It is hard to believe that Saunders Yachtworks convened our first company meeting to discuss the impact of the coronavirus on March 12. In the blink of an eye, we have radically changed so many of the practices and policies of our company and remained productive in our work. A month ago, we didn’t even know what “social distancing” or “flattening the curve” meant! I am very grateful and proud to work with such a “can do” group of people in our company and to be part of our marine industry. We are fortunate that our customers enjoy their lives on the water and that we can support them.
Our stated goals at that first meeting were to keep our people safe and to keep working. As a company, we worked our way through the 9/11 terrorist attacks, the flood of Hurricane Ivan, the BP Oil Spill, and the Great Recession. We know what it takes to get through hard times, but we had never faced a disease pandemic. We adopted a mantra to follow the scientists and have faith. It was a time to turn off the TV and the politicians. I am grateful to the “Interim Guidance for Businesses and Employers” that was published by the Centers for Disease Control. Early on, that information and the wisdom of experts like Dr. Anthony Fauci established our direction for best practices at work. We were learning new information every day and trying our best to put it into practice.
In truth, I immediately missed the handshakes, pats on the back, and hugs that had been essential to my work life. It is hard for me to congratulate an employee for a job well done by waving and hollering down a hallway. Phone calls, emails, and texts are not the same as looking a customer in the eye and making a deal.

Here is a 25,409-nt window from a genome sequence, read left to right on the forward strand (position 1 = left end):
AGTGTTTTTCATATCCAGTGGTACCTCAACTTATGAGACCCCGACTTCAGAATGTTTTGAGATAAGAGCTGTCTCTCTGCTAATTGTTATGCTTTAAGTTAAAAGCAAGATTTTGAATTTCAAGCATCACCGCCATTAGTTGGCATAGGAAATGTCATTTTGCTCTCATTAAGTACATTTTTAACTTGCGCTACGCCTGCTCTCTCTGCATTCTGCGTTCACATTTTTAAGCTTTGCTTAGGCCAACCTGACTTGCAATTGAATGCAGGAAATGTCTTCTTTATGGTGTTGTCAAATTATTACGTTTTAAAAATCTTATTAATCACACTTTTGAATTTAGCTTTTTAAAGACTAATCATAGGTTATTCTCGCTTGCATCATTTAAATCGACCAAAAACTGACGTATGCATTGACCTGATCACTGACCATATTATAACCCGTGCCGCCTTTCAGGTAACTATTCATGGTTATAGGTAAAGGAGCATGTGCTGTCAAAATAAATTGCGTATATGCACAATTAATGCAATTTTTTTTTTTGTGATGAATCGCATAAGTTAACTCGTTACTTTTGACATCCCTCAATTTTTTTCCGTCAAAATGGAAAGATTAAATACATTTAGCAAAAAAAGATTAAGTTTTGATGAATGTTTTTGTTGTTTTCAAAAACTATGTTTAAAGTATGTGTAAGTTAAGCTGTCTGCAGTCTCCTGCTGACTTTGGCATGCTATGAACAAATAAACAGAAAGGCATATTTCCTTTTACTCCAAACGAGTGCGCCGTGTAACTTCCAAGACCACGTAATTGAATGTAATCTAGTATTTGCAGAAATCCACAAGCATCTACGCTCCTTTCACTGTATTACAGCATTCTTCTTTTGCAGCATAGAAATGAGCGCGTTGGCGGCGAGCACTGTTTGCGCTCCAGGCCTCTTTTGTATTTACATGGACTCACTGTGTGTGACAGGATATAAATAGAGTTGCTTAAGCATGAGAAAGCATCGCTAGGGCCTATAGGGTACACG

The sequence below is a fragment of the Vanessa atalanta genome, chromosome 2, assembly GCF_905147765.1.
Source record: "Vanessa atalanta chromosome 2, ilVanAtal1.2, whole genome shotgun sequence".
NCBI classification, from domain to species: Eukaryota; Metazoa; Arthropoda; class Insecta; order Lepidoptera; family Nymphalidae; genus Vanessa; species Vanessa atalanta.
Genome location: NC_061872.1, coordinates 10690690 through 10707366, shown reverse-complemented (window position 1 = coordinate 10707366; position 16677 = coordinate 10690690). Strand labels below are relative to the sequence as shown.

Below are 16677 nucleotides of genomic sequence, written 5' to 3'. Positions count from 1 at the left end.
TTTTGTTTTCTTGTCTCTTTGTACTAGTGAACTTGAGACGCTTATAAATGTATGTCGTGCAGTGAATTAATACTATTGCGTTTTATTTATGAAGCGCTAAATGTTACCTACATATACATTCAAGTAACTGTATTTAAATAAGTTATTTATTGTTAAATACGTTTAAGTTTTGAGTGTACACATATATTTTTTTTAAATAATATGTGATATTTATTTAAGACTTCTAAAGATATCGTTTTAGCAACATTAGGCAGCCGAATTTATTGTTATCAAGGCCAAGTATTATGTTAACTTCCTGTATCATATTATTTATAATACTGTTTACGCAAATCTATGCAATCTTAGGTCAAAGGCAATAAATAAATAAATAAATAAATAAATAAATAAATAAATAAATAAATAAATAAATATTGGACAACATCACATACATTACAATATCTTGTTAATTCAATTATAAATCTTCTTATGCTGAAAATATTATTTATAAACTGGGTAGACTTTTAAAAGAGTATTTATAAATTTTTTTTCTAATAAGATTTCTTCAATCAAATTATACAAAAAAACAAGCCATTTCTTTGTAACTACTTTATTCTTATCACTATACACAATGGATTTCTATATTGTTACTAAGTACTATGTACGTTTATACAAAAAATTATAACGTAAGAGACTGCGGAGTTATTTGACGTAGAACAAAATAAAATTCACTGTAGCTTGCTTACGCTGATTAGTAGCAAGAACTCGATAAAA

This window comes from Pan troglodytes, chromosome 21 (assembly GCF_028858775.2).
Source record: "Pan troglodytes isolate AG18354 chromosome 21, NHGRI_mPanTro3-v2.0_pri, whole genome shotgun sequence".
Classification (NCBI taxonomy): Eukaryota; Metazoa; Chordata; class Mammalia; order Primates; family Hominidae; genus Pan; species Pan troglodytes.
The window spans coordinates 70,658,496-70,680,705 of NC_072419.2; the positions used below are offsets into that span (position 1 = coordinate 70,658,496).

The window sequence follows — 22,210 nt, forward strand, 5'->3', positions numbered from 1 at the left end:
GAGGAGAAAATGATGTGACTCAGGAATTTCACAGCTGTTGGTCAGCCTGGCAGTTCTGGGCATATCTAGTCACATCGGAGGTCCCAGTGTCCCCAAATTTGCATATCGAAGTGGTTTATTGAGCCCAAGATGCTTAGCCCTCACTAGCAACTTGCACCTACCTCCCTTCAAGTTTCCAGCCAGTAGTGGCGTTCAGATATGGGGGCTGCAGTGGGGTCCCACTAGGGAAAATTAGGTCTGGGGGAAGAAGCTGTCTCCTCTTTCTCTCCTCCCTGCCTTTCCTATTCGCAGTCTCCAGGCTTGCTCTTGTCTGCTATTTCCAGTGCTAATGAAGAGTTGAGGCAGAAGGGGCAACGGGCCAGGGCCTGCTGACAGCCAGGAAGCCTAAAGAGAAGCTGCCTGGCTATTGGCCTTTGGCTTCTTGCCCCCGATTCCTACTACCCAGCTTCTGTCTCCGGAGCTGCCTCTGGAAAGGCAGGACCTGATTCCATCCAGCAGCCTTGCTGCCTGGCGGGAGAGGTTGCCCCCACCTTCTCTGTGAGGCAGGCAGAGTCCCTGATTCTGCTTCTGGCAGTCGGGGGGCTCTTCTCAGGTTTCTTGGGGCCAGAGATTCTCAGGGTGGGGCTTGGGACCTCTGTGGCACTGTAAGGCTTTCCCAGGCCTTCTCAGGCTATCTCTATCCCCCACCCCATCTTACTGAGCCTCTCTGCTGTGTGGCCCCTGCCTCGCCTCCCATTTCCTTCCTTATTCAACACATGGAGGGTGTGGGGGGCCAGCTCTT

On the other hand, how critical were all of those meetings? We had our last company meeting on March 18 to review the new coronavirus policies. We had our last sit down committee meeting the next day to deal with the changes that happened in 24 hours. I haven’t shut the door of my office for a private talk with an employee or customer in weeks. And yet, Saunders Yachtworks keep responding to customers, turning out great repairs, completing services, and delivering great refits. Invoices are getting delivered, our people get paid, our bills get paid, and we are thriving … all without meetings!
Much of our company confidence is born from the survival of past crises. The most relatable circumstance compared to this coronavirus threat was the BP Oil Spill in 2010 because, unlike a hurricane, the impact was experienced over a long period of time. Even then, we were not forced into social isolation. We knew that the mental health challenges of a slowly unfolding threat can break people down. They will have good days and bad days, but they are still good people.
We have had to work around higher than normal absenteeism. Our people stay home when they are sick and remain at home until they are fully well. We started providing emergency sick leave before the federal government required it. We tested the new access to telemedicine and learned from the experience.
The CDC and other mental health resources provided sound guidance on managing stress and anxiety in a crisis. I reminded our people to be gentle with each other and watch out for the signs of stress in your fellow worker. Keep talking about your concerns and a caring ear is a better outlet for your fears than a shout out on social media. It also helps that much of our work is outside. The healing power of sunshine, fresh air, and water is undeniable.